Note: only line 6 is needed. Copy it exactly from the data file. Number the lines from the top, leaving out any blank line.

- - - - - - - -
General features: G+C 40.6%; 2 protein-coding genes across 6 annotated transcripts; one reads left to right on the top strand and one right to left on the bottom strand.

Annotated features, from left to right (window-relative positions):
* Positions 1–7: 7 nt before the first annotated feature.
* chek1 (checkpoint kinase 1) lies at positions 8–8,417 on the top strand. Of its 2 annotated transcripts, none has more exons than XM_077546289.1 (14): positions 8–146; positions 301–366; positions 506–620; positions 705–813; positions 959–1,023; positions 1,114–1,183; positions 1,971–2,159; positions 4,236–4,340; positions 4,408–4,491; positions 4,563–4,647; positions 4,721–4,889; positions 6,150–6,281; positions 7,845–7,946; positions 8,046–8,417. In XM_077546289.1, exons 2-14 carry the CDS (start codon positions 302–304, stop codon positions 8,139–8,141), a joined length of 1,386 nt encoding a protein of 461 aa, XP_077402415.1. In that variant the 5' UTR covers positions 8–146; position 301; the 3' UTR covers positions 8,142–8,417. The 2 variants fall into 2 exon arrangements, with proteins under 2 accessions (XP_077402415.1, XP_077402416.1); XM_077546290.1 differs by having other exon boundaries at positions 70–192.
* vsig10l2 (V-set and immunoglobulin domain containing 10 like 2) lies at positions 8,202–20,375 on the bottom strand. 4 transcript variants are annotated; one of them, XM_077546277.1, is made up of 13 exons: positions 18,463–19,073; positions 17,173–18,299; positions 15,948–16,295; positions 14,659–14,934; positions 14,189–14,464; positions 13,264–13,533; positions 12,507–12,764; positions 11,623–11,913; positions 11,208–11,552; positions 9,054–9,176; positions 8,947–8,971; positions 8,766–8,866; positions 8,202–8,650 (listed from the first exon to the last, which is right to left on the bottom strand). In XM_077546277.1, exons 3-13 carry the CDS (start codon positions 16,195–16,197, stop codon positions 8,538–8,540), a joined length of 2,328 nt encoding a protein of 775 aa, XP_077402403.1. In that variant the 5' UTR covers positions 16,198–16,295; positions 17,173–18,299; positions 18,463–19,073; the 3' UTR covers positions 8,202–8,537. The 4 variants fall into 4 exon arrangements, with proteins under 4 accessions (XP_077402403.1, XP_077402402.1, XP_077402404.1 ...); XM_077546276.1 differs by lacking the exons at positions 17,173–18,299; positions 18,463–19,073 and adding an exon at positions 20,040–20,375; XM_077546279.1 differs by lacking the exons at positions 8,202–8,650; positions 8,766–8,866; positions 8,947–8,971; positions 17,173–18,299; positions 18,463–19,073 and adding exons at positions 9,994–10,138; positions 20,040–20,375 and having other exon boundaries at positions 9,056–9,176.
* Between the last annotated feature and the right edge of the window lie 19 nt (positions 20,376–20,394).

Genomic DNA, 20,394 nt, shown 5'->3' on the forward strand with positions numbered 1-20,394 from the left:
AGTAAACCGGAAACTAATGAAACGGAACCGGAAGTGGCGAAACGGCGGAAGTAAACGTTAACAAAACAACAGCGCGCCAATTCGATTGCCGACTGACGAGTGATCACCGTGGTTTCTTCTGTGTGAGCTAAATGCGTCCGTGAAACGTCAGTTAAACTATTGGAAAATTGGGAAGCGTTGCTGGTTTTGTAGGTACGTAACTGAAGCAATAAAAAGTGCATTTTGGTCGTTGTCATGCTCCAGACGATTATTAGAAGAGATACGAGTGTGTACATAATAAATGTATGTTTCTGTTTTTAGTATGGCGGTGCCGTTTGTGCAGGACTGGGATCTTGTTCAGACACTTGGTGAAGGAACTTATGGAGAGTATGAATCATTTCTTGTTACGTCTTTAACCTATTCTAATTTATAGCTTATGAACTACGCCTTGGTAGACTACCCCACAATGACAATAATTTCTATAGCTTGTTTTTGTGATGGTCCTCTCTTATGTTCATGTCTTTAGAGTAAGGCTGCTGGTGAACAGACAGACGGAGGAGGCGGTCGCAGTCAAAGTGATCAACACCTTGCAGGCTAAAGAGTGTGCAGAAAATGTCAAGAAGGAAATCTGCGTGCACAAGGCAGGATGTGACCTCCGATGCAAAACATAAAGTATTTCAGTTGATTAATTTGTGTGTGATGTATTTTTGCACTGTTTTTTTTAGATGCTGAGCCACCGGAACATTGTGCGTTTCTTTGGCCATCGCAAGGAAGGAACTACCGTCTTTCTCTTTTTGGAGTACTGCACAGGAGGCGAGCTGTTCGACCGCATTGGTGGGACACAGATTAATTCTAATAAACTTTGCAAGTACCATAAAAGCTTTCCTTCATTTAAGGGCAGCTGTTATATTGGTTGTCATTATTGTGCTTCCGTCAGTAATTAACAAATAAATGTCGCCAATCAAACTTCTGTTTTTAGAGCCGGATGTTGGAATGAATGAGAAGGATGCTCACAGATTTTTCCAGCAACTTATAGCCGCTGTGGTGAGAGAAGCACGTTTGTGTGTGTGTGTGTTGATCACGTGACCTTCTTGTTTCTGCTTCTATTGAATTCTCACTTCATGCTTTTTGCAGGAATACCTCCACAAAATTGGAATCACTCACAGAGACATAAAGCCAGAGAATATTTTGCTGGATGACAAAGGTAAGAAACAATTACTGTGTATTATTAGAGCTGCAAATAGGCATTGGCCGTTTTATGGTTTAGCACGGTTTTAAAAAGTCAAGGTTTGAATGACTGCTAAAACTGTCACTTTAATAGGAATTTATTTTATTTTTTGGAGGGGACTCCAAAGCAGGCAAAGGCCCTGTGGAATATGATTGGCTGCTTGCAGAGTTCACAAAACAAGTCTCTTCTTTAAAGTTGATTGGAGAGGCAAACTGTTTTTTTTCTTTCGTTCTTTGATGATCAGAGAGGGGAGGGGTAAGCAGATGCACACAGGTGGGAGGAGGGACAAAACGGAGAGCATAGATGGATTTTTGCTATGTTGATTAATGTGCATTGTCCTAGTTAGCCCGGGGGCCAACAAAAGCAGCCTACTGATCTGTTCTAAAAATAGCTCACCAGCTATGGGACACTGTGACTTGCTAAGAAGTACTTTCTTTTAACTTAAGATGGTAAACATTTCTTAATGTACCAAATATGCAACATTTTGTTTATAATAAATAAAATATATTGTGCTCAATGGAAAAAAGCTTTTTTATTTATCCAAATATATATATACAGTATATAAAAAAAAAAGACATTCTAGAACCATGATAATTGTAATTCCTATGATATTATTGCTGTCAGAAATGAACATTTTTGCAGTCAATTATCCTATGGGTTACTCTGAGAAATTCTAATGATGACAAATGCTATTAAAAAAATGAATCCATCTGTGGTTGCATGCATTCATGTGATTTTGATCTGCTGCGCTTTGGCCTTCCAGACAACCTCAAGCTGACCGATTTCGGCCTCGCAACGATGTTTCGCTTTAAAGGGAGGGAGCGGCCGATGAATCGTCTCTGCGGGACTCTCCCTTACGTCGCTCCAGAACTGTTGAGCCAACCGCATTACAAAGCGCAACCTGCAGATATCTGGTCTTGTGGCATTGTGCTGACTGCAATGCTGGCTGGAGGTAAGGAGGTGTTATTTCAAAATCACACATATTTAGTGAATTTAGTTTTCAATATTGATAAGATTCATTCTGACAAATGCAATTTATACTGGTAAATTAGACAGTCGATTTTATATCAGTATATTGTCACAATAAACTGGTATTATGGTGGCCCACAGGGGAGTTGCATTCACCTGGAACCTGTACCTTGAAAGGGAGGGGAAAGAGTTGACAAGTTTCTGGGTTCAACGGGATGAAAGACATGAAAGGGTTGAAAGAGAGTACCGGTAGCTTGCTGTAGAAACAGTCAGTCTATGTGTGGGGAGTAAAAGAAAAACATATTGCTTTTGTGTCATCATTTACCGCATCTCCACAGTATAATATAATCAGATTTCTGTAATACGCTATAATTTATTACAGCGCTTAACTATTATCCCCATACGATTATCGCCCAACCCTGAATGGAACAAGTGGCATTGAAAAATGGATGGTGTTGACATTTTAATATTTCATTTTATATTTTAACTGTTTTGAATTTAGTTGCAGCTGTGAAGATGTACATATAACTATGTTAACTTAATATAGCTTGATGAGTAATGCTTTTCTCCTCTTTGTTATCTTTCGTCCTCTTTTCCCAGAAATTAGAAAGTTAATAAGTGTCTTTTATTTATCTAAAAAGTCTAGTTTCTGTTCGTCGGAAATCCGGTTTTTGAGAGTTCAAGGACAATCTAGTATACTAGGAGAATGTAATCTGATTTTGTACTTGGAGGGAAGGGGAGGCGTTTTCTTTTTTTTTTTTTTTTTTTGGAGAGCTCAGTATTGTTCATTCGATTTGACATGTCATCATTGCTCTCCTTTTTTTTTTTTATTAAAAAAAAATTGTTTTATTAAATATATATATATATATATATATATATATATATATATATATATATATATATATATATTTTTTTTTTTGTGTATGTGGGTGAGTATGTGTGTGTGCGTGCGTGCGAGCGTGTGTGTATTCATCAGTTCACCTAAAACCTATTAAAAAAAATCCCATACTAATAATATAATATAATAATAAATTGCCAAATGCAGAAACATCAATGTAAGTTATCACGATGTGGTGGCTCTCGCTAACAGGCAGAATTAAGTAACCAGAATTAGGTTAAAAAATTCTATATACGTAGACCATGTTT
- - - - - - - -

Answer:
* Between the last annotated feature and the right edge of the window lie 19 nt (positions 20,376–20,394).